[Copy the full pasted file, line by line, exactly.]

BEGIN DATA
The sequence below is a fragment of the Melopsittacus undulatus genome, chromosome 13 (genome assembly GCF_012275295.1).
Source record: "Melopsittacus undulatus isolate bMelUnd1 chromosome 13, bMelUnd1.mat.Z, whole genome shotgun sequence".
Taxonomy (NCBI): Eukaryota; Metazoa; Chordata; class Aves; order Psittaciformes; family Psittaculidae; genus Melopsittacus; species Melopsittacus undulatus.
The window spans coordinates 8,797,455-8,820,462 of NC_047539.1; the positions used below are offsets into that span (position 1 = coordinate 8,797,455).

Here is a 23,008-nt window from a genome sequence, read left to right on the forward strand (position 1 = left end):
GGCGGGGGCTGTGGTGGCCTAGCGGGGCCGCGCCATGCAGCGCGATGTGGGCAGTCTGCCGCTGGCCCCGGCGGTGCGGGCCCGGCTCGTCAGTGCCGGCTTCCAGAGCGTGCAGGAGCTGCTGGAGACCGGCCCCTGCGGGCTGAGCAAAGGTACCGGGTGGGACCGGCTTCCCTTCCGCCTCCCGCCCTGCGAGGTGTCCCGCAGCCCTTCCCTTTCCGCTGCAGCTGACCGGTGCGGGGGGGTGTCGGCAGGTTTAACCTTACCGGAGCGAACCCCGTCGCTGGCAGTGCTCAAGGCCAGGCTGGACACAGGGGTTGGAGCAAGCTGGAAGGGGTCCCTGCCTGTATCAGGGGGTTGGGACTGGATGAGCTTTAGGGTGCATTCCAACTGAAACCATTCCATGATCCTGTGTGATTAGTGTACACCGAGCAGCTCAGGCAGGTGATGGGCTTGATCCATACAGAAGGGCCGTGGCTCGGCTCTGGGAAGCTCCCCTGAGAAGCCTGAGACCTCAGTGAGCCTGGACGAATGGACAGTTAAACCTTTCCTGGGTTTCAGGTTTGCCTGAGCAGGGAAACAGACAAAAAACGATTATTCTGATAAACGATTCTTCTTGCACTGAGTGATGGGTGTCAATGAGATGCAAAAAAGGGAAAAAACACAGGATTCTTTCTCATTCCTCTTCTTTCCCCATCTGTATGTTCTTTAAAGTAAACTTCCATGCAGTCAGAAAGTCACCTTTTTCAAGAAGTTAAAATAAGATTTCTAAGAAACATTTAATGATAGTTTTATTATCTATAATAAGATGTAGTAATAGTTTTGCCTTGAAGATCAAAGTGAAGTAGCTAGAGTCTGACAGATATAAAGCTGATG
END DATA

The sequence below is a fragment of the Melopsittacus undulatus genome, chromosome 13 (genome assembly GCF_012275295.1).
Source record: "Melopsittacus undulatus isolate bMelUnd1 chromosome 13, bMelUnd1.mat.Z, whole genome shotgun sequence".
Taxonomy (NCBI): Eukaryota; Metazoa; Chordata; class Aves; order Psittaciformes; family Psittaculidae; genus Melopsittacus; species Melopsittacus undulatus.
The window spans coordinates 8,797,455-8,820,462 of NC_047539.1; the positions used below are offsets into that span (position 1 = coordinate 8,797,455).

Here is a 23,008-nt window from a genome sequence, read left to right on the forward strand (position 1 = left end):
GGCGGGGGCTGTGGTGGCCTAGCGGGGCCGCGCCATGCAGCGCGATGTGGGCAGTCTGCCGCTGGCCCCGGCGGTGCGGGCCCGGCTCGTCAGTGCCGGCTTCCAGAGCGTGCAGGAGCTGCTGGAGACCGGCCCCTGCGGGCTGAGCAAAGGTACCGGGTGGGACCGGCTTCCCTTCCGCCTCCCGCCCTGCGAGGTGTCCCGCAGCCCTTCCCTTTCCGCTGCAGCTGACCGGTGCGGGGGGGTGTCGGCAGGTTTAACCTTACCGGAGCGAACCCCGTCGCTGGCAGTGCTCAAGGCCAGGCTGGACACAGGGGTTGGAGCAAGCTGGAAGGGGTCCCTGCCTGTATCAGGGGGTTGGGACTGGATGAGCTTTAGGGTGCATTCCAACTGAAACCATTCCATGATCCTGTGTGATTAGTGTACACCGAGCAGCTCAGGCAGGTGATGGGCTTGATCCATACAGAAGGGCCGTGGCTCGGCTCTGGGAAGCTCCCCTGAGAAGCCTGAGACCTCAGTGAGCCTGGACGAATGGACAGTTAAACCTTTCCTGGGTTTCAGGTTTGCCTGAGCAGGGAAACAGACAAAAAACGATTATTCTGATAAACGATTCTTCTTGCACTGAGTGATGGGTGTCAATGAGATGCAAAAAAGGGAAAAAACACAGGATTCTTTCTCATTCCTCTTCTTTCCCCATCTGTATGTTCTTTAAAGTAAACTTCCATGCAGTCAGAAAGTCACCTTTTTCAAGAAGTTAAAATAAGATTTCTAAGAAACATTTAATGATAGTTTTATTATCTATAATAAGATGTAGTAATAGTTTTGCCTTGAAGATCAAAGTGAAGTAGCTAGAGTCTGACAGATATAAAGCTGATG